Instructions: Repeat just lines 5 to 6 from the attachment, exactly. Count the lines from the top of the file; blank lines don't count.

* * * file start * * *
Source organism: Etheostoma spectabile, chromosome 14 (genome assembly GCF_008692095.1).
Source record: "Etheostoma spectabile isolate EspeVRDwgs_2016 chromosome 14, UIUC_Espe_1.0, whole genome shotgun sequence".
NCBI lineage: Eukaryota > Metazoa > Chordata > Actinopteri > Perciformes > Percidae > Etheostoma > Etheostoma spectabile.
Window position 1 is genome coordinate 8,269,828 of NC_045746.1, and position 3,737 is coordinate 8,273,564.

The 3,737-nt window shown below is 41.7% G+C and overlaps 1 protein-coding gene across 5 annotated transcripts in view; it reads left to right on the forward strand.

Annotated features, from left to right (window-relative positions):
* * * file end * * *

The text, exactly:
The 3,737-nt window shown below is 41.7% G+C and overlaps 1 protein-coding gene across 5 annotated transcripts in view; it reads left to right on the forward strand.

Annotated features, from left to right (window-relative positions):